Jason Rennie is the editor of Sci Phi Journal and the host of The Sci Phi Show. I was very excited to sell a story to him as I truly believe that we need the kind of discussions Sci-Phi Journal provides. Despite holding a full-time job and leading a full-time life, Jason Rennie still finds time to run this professionally managed journal, argue politics, receive two Hugo nominations this year, and to answer my questions about running a journal/e-zine in these exciting times. Ladies, and gentlemen, this is Jason Rennie.
And this is how the interview went…
I’ve found that science fiction has always provided fertile ground for philosophical musings and debate. How did you realise that this particular niche was for you?
My first encounter with the idea of Sci-Phi itself was from a book by Mark Rowland but philosophy has been of interest [to me] for many years, even as a teenager, and I have loved science fiction since I was a child. My first foray into Sci-Phi production was an on and off again podcast called the Sci-Phi Show that explored these ideas. The magazine was a spin off of that.
Editing and producing a journal and podcast takes a lot of time and provides little financial reward. Why do you do it?
Good question. I enjoy doing it. Maybe the magazine has the potential to grow into something with financial reward, but you are right, at the moment it doesn’t really. Unfortunately I don’t have kids, and due to where live, I also have a long commute (90-minute train trip each way), so I need something to fill the time, and I do enjoy doing it.
I get to meet interesting people, read good stories and produce something that people enjoy, and I like doing it. It has its ups and downs, and sometimes it is a grind but still, everything worthwhile does…and hopefully it makes a difference to someone somewhere.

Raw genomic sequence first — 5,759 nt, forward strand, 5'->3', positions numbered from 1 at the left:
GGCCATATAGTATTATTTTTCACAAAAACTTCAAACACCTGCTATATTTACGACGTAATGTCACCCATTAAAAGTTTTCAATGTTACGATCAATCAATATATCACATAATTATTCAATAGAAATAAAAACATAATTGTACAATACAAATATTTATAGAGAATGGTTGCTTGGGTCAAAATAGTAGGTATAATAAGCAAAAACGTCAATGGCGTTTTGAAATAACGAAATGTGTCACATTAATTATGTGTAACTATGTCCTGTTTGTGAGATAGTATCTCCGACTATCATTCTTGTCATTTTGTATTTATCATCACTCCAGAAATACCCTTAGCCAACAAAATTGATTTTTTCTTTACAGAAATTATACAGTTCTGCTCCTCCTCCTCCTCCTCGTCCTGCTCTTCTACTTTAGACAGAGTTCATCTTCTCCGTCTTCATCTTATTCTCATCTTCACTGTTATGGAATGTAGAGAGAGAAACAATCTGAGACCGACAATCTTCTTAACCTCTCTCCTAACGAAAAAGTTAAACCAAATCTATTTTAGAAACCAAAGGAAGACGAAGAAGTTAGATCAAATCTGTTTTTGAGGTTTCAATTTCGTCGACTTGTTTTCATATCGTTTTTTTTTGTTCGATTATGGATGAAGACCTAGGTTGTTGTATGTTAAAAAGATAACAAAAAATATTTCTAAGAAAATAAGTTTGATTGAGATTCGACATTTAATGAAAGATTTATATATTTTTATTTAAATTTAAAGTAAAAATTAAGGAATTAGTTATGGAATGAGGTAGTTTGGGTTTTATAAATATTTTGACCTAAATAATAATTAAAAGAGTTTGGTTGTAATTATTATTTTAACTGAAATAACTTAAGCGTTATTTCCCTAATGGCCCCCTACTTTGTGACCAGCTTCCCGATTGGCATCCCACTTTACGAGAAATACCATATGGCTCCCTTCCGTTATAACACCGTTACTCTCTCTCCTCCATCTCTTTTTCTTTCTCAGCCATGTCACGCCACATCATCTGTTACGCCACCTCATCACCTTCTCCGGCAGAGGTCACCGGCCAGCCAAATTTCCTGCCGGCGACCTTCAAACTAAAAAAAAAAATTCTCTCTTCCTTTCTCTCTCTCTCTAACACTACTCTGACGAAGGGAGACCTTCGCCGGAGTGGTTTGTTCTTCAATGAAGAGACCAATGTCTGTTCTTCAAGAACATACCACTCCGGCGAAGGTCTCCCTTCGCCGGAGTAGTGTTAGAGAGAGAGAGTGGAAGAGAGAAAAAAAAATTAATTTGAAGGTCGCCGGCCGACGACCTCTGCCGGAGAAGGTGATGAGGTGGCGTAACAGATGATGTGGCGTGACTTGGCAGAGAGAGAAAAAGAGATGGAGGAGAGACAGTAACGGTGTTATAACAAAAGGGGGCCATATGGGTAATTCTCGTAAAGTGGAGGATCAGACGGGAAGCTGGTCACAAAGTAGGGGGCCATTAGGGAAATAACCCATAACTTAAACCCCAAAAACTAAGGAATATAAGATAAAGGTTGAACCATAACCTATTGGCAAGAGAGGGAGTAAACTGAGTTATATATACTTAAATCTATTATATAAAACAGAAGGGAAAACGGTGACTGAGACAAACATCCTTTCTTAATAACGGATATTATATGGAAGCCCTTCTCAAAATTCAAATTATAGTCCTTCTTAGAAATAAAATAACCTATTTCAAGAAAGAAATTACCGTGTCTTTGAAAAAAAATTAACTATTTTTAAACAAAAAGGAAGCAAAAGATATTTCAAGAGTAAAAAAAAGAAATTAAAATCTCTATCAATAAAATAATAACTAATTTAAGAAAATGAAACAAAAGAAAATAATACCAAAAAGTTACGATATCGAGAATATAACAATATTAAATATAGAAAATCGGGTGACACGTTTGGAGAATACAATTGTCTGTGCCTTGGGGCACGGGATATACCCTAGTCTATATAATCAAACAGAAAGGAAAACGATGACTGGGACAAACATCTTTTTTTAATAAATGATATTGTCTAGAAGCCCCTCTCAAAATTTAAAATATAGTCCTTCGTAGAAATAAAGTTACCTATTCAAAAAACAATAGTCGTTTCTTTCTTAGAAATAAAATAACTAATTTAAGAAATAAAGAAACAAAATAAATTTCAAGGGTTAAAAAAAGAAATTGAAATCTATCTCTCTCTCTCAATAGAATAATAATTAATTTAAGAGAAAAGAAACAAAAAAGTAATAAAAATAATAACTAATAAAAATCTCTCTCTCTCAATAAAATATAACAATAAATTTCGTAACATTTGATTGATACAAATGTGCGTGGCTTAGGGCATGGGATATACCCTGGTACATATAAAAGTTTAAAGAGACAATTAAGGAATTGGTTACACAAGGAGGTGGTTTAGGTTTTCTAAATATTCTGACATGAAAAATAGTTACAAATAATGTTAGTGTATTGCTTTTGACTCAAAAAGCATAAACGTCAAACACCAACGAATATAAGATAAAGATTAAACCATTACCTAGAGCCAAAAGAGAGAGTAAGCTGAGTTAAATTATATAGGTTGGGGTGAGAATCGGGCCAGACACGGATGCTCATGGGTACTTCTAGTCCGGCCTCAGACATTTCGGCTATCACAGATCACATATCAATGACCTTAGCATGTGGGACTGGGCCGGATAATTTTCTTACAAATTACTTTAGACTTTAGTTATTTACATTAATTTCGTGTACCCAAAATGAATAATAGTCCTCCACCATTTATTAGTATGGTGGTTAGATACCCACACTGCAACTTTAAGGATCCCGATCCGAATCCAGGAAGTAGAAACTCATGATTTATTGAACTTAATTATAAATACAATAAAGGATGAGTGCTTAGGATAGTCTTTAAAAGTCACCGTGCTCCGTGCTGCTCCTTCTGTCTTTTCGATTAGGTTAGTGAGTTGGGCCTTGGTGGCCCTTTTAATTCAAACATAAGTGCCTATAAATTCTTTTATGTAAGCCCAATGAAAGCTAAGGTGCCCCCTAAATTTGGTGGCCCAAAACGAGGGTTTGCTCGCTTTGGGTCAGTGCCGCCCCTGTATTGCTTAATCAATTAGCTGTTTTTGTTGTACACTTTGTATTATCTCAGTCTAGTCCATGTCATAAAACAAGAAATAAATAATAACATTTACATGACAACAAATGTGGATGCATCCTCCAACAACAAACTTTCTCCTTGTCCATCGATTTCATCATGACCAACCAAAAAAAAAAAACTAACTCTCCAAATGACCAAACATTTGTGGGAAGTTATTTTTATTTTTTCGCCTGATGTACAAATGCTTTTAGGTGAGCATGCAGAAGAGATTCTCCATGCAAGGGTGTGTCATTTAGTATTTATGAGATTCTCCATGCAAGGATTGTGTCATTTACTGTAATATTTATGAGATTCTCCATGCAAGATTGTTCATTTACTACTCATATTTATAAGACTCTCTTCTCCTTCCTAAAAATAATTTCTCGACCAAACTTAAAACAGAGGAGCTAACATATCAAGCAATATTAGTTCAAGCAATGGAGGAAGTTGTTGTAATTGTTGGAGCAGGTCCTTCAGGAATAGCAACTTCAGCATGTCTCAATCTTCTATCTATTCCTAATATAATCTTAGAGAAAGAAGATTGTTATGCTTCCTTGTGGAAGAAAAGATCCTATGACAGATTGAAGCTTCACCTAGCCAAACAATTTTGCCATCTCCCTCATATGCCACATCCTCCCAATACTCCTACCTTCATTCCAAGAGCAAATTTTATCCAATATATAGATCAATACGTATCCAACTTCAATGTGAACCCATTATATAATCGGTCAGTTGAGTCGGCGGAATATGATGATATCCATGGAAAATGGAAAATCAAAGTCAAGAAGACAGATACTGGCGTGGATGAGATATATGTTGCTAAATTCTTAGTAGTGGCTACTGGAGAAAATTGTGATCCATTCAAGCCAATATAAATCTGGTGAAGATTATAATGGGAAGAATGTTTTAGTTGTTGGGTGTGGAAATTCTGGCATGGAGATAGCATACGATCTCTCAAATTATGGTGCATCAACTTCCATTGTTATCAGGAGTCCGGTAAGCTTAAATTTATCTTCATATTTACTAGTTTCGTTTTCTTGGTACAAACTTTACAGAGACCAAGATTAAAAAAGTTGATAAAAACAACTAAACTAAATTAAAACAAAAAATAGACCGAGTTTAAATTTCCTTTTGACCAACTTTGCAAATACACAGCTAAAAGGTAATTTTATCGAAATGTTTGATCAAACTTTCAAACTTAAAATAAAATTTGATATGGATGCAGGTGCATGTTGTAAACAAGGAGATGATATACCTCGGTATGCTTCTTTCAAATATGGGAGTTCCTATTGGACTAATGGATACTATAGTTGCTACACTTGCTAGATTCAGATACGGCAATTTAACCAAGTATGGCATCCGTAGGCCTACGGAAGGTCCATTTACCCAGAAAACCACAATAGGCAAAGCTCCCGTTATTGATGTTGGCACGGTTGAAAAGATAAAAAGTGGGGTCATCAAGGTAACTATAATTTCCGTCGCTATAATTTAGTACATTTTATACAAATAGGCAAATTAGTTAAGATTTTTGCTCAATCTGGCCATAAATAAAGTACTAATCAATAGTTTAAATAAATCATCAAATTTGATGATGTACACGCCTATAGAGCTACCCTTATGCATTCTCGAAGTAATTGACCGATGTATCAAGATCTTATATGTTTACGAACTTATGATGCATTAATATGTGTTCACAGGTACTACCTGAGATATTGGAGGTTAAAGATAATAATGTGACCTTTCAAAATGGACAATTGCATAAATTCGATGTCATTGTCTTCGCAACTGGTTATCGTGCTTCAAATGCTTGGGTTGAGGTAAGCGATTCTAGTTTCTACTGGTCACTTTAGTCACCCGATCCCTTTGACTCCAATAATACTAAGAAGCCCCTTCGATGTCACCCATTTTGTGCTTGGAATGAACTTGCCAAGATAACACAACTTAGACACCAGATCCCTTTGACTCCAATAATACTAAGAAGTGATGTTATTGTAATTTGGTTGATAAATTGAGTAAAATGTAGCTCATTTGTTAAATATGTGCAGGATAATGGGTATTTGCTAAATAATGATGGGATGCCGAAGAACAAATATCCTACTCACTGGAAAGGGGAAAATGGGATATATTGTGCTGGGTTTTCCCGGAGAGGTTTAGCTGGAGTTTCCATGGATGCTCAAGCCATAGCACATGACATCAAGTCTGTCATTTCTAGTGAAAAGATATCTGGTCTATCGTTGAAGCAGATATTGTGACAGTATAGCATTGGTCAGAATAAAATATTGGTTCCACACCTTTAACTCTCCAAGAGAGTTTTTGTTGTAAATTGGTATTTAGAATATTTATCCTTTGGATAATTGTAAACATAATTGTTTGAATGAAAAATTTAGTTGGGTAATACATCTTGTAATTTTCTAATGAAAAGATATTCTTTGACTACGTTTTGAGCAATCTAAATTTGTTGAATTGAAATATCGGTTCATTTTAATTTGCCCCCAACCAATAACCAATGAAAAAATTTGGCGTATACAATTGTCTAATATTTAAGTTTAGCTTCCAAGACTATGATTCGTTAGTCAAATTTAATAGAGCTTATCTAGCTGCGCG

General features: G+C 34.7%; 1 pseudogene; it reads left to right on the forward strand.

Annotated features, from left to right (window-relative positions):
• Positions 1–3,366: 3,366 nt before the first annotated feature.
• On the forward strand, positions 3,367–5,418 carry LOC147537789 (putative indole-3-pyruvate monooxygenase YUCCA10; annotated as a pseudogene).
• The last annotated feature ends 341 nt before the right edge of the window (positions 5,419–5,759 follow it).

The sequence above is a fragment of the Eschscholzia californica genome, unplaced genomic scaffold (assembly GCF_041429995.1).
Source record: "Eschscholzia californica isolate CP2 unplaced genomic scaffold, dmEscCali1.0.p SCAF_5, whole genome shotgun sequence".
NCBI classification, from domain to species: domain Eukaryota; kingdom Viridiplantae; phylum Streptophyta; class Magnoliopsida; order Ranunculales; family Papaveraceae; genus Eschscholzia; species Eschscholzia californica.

Sci Phi Journal (a Hugo nominee for 2016) has grown out of your regular podcast The Sci Phi Show (presently on hiatus) which was a Hugo nominee for 2015. Do they speak to the same audience? How do they feed each other, if they do at all?
Due to the need to have a full time job I had to choose between the two. I’d like to do both but even with the long commute, time is finite and it is hard to record podcasts on the train. I’d like to get back to The Sci Phi Show, but I’m not sure I have the time at the moment.
I don’t know if they speak to the same audience, I’d like to think there is some cross over. Ideally, I’d like to do both and tie them together more.
Time will tell.
Sci Phi Journal now has a Patreon Subscription service. Tell us more about it and why you picked this particular way to raise funds for the journal?
I like the idea of Patronage; I think it is a good way to fund things and Patreon provides a way for people, who want to be a patron, to chip in a little bit and help out. I tend to the right politically, strongly libertarian leaning generally (certainly economically, less so socially) so I am a fan of the free market. I think Patreon provides a patronage oriented way of doing that.
I chose it because it provides that crowd sourced patronage mechanism without my needing to handle all of the money and collection details myself. I think I will need to look at other ways for people to kick in as well but I think it works well.
In another interview, you spoke about how you choose stories: that they have to have a big idea, and hold your attention even through distractions like music. You also added that most stories get a second chance with the distraction test. As a writer, I find your method encouraging (especially as I often write to music!), but I also wonder if different musical pieces alter your perception of the big idea and its components. Any thoughts on this?